The fact that China is on the verge of outright deflation may prove to be more important to global economy than even U.S. Federal Reserve tapering of quantitative easing.
According to Albert Edwards of Societe Generale SA (ADR) (OTCMKTS:SCGLY) (EPA:GLE), the most decisive macro factor for all markets will be any slide into deflation in China. Certainly many see this as conceptually possible because of China’s heavy over-investment. But is this fear now turning into reality? Recent Q2 GDP data contains the surprising fact that China’s implicit GDP deflator had slowed to only 0.5% year-over-year, noticeably weaker than the CPI data.
Albert Edwards: China’s GDP growth unusually smooth!
The Chinese data has definitely surprised investors on the downside over the past year, but perhaps what has surprised the markets most is the willingness of authorities to keep monetary policy tight as they attempt to regain control of the shadow banking system. This is something many commentators compare to the U.S. sub-prime time bomb in the mid-nineties.
Edwards said, “I am probably not the only market commentator to find the China economic data curiously stable compared to the data volatility seen in developed economies. Monthly series like retail sales, industrial production, fixed asset investment and even the official PMI tend to move in a glacial fashion on a month-to-month basis. (Recent volatility in the trade data is due to the authorities clamping down on accounting arbitrage/irregularities). Either China is the most well-managed economy in the world or the data reporting is the most well managed in the world.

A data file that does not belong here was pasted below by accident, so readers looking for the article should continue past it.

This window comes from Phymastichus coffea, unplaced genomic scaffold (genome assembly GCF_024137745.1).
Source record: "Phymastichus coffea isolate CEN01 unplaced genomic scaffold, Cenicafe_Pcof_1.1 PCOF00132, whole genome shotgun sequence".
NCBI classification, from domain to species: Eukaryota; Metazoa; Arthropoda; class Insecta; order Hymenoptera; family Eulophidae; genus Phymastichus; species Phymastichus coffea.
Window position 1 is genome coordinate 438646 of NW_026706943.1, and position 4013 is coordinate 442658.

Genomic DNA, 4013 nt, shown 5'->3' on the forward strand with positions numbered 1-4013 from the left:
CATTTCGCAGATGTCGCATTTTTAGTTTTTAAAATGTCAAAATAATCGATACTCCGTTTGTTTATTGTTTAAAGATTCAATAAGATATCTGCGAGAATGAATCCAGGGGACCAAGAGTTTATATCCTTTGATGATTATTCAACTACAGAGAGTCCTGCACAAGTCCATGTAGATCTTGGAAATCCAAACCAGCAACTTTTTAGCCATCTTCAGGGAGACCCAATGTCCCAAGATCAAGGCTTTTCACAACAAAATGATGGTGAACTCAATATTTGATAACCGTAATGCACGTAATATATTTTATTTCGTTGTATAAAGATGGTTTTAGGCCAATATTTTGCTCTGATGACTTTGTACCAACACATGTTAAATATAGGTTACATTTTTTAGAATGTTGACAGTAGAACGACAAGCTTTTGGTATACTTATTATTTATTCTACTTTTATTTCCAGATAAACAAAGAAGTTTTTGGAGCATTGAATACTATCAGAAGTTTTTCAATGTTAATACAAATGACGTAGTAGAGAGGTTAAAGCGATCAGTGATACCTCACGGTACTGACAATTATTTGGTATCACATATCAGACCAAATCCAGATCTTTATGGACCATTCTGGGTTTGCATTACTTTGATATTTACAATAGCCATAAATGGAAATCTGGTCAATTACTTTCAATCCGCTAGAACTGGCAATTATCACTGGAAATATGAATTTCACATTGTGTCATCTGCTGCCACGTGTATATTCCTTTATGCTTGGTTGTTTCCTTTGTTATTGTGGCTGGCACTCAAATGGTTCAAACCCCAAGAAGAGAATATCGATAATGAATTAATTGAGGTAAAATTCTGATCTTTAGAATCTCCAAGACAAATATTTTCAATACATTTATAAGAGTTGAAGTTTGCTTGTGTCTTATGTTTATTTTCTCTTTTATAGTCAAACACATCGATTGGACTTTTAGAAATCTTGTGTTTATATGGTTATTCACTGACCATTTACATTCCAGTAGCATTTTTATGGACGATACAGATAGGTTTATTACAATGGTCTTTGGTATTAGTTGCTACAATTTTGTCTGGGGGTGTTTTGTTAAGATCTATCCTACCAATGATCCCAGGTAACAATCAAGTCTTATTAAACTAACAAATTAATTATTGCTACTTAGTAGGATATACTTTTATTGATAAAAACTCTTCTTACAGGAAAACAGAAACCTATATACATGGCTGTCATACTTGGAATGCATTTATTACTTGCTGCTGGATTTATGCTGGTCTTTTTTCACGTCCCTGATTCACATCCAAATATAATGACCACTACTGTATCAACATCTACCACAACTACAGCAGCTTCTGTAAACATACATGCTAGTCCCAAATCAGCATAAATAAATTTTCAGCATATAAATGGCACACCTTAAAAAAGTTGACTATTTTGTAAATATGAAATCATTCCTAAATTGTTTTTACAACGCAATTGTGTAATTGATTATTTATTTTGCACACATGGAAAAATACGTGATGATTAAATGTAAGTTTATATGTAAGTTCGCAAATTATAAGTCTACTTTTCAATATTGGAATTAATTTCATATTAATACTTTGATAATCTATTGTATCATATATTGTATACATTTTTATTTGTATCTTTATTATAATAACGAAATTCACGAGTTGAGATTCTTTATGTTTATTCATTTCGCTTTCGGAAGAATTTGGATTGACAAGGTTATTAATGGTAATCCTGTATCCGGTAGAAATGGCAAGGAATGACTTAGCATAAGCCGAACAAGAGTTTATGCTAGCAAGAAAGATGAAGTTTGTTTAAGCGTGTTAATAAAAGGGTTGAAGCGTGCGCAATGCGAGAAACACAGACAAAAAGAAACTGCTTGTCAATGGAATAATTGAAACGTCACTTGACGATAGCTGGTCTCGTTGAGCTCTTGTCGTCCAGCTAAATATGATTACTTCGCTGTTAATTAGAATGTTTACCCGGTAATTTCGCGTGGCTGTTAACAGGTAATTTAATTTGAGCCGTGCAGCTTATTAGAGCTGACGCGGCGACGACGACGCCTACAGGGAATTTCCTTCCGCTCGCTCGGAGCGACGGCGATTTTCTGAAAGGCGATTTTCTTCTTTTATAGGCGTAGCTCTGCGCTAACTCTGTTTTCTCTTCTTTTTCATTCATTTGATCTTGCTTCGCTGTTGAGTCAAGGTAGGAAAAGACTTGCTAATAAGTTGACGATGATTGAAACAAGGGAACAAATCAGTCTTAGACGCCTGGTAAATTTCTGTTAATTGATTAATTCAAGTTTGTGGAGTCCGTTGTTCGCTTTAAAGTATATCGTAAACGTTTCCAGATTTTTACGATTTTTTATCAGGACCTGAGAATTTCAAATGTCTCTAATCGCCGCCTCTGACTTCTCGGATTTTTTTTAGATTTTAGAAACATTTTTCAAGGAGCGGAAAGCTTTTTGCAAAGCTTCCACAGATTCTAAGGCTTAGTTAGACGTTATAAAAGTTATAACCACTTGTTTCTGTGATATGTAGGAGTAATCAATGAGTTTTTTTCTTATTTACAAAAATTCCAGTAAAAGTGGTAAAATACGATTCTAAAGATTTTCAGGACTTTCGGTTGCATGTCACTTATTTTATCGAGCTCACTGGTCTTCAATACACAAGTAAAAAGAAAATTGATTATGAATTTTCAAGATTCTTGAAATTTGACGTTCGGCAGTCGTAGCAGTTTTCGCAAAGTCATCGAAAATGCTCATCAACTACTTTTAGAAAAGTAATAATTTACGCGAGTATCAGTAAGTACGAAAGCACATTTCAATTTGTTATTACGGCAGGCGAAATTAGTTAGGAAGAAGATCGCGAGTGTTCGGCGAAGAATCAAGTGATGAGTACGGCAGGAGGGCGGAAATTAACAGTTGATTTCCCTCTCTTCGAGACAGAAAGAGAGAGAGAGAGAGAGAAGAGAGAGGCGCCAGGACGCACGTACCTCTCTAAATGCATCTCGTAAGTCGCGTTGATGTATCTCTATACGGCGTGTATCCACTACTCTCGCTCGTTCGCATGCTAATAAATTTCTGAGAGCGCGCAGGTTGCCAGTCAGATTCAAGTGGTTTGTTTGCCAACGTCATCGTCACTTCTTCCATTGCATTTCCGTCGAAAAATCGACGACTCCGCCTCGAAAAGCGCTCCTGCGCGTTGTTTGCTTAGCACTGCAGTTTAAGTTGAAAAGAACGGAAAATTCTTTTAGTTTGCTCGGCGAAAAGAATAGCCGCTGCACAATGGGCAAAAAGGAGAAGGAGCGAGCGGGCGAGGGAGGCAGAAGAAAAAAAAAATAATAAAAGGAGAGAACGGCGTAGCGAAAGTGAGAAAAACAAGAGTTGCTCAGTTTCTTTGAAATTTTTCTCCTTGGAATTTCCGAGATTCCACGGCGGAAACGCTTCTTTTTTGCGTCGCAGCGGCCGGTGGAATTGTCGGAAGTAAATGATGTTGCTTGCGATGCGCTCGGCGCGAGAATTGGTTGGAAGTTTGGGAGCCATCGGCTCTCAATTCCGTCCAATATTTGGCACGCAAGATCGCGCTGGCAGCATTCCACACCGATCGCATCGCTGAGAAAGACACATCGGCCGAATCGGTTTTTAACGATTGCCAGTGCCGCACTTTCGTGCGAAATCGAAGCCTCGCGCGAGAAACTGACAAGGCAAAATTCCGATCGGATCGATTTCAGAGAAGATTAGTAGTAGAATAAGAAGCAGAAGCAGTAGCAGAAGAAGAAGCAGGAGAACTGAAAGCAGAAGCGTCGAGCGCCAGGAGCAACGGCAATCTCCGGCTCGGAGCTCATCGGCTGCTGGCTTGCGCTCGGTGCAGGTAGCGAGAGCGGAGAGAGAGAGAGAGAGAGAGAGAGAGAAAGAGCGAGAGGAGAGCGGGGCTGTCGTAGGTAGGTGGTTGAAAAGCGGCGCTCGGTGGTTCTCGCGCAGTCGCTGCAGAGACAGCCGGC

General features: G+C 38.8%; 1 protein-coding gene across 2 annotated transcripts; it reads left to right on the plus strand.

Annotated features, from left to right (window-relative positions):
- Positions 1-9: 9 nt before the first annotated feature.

He added “We all know though about the shortcomings of the official GDP data which the current Premier Li Keqiang described in 2007 as “man-made and for reference only”. Clearly this is also a heavily smoothed series. Do we really believe real GDP slowed to 7.5% from 7.7% in Q1 and 7.9% in Q4 last year? If so, it is about as interesting as watching paint dry.” See chart below).
Analyze nominal GDP rather than the real GDP data
One series though that does seem to have some life to it is the nominal GDP series. So whereas real GDP slowed only slightly in Q2 this year to 7.5% from (say) 8.9% in Q4 of 2011, nominal GDP growth has hit the proverbial brick wall, slowing to 8.0% in Q2 this year from 17.0% in Q4 of 2011. In Edwards’ opinion it is nominal GDP we should be watching rather than the real GDP data (see chart below).
Albert Edwards: Conclusion
The difference between the two GDP series above gives us the implicit price deflator shown on Chart 1. As in the U.S. and the Eurozone, it is becoming apparent that China, on this data, is within a hair’s breadth of outright deflation.